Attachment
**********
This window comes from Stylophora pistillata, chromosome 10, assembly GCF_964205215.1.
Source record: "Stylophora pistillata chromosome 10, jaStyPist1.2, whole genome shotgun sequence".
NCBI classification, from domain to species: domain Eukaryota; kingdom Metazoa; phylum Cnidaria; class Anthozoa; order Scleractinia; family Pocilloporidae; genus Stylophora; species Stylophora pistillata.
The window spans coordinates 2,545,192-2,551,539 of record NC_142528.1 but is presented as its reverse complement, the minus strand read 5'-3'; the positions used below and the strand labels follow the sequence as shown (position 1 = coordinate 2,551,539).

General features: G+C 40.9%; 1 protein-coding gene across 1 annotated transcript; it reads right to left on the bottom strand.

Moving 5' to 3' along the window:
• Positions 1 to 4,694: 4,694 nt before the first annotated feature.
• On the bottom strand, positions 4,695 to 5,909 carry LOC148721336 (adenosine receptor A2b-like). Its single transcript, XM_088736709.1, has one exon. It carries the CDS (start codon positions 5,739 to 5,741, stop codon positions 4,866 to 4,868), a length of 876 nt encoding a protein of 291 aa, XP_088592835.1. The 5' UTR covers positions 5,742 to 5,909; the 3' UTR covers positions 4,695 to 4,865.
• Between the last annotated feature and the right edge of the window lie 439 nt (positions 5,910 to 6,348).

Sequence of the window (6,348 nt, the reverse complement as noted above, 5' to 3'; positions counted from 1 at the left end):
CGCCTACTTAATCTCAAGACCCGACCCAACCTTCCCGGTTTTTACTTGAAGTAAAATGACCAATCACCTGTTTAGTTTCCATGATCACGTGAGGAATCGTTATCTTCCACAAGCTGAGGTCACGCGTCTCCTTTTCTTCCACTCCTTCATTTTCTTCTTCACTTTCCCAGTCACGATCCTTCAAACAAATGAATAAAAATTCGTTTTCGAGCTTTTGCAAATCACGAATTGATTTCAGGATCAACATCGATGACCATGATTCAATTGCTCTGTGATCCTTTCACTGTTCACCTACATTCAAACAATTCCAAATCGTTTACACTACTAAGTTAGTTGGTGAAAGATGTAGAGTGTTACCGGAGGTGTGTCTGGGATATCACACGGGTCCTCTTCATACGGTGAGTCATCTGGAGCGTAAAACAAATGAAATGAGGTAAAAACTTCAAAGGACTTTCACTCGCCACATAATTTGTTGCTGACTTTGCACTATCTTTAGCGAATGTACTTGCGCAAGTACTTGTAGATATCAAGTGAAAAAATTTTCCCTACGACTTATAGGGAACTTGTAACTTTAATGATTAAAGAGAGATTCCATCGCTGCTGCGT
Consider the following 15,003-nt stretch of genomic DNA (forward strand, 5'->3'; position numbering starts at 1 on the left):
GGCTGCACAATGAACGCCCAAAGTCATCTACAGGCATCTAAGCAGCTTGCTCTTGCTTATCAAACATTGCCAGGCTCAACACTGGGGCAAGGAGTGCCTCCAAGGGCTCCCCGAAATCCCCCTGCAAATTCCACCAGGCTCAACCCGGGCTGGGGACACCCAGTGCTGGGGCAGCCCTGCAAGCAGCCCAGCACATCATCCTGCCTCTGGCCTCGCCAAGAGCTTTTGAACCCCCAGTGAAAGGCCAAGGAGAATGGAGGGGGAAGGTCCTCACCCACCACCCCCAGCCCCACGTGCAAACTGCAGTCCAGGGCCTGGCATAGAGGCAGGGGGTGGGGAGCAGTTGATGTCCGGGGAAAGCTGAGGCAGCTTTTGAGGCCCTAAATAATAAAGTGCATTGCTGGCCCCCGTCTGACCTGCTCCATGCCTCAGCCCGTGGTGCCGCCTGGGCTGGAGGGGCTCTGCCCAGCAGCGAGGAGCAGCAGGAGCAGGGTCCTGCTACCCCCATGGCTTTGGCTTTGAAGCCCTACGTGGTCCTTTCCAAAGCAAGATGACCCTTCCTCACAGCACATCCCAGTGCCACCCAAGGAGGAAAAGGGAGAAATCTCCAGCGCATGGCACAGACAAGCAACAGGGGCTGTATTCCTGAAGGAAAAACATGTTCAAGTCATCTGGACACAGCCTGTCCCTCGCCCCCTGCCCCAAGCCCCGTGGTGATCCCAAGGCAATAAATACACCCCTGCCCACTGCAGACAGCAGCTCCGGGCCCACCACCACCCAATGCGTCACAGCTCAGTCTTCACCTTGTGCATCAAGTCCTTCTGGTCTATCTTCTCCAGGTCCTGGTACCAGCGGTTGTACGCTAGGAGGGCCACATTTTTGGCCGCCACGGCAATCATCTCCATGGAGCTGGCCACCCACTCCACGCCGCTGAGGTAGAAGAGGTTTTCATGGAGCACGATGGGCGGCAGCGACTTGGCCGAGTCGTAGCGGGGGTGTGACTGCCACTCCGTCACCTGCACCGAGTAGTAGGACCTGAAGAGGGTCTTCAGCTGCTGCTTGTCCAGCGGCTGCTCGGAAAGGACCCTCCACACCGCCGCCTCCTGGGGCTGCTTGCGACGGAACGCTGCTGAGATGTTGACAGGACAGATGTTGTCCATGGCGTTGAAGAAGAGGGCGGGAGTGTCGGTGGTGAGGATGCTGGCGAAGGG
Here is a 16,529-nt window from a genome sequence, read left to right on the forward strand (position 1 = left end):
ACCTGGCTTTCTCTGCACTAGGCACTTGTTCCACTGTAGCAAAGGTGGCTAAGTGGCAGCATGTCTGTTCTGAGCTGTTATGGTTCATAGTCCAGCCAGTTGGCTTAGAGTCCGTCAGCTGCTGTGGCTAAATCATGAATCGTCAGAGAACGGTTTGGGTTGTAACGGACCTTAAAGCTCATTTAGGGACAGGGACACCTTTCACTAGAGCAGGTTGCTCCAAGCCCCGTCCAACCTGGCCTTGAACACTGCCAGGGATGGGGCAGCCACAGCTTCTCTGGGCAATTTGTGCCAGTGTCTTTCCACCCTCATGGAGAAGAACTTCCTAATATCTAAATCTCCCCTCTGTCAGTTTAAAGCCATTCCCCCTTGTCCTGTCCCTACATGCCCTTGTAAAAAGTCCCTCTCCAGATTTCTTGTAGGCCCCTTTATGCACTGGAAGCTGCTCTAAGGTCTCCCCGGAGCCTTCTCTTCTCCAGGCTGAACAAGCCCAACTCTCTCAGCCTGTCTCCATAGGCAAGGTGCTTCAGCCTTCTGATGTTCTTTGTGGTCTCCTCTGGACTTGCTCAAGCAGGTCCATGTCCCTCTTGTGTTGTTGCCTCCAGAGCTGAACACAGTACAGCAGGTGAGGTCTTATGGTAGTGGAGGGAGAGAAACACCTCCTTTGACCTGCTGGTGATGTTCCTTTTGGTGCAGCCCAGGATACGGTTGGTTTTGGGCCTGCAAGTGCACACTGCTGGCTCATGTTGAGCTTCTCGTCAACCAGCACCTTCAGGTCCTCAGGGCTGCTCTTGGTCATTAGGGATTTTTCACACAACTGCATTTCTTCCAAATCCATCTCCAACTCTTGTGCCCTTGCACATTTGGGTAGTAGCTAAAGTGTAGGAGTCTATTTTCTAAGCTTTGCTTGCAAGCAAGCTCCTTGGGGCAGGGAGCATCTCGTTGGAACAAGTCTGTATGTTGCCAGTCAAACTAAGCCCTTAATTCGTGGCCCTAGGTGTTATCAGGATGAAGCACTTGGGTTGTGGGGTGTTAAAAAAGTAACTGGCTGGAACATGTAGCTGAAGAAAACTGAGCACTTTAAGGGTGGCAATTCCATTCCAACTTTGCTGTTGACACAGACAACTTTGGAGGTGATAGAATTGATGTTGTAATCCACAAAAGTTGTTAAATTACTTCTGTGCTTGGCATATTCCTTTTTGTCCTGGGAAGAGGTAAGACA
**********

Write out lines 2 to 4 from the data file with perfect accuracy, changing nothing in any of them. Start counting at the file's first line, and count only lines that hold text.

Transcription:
Source record: "Stylophora pistillata chromosome 10, jaStyPist1.2, whole genome shotgun sequence".
NCBI classification, from domain to species: domain Eukaryota; kingdom Metazoa; phylum Cnidaria; class Anthozoa; order Scleractinia; family Pocilloporidae; genus Stylophora; species Stylophora pistillata.
The window spans coordinates 2,545,192-2,551,539 of record NC_142528.1 but is presented as its reverse complement, the minus strand read 5'-3'; the positions used below and the strand labels follow the sequence as shown (position 1 = coordinate 2,551,539).